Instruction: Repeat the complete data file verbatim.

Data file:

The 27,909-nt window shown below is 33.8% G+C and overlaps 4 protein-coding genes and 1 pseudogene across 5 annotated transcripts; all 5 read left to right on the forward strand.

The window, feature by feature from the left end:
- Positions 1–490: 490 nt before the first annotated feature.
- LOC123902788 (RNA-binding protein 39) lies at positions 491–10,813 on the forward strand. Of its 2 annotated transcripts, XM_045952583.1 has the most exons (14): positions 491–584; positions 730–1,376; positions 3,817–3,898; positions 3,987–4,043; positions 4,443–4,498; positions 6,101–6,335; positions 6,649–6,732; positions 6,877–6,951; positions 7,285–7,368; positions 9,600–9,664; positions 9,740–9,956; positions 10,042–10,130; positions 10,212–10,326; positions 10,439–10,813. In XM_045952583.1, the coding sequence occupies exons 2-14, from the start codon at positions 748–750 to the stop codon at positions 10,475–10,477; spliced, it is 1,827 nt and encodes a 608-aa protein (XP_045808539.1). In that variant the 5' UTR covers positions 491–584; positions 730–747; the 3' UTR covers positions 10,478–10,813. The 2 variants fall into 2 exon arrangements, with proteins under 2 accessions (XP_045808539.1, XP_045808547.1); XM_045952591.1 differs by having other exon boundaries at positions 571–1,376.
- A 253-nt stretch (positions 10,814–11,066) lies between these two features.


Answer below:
The 27,909-nt window shown below is 33.8% G+C and overlaps 4 protein-coding genes and 1 pseudogene across 5 annotated transcripts; all 5 read left to right on the forward strand.

The window, feature by feature from the left end:
- Positions 1–490: 490 nt before the first annotated feature.
- LOC123902788 (RNA-binding protein 39) lies at positions 491–10,813 on the forward strand. Of its 2 annotated transcripts, XM_045952583.1 has the most exons (14): positions 491–584; positions 730–1,376; positions 3,817–3,898; positions 3,987–4,043; positions 4,443–4,498; positions 6,101–6,335; positions 6,649–6,732; positions 6,877–6,951; positions 7,285–7,368; positions 9,600–9,664; positions 9,740–9,956; positions 10,042–10,130; positions 10,212–10,326; positions 10,439–10,813. In XM_045952583.1, the coding sequence occupies exons 2-14, from the start codon at positions 748–750 to the stop codon at positions 10,475–10,477; spliced, it is 1,827 nt and encodes a 608-aa protein (XP_045808539.1). In that variant the 5' UTR covers positions 491–584; positions 730–747; the 3' UTR covers positions 10,478–10,813. The 2 variants fall into 2 exon arrangements, with proteins under 2 accessions (XP_045808539.1, XP_045808547.1); XM_045952591.1 differs by having other exon boundaries at positions 571–1,376.
- A 253-nt stretch (positions 10,814–11,066) lies between these two features.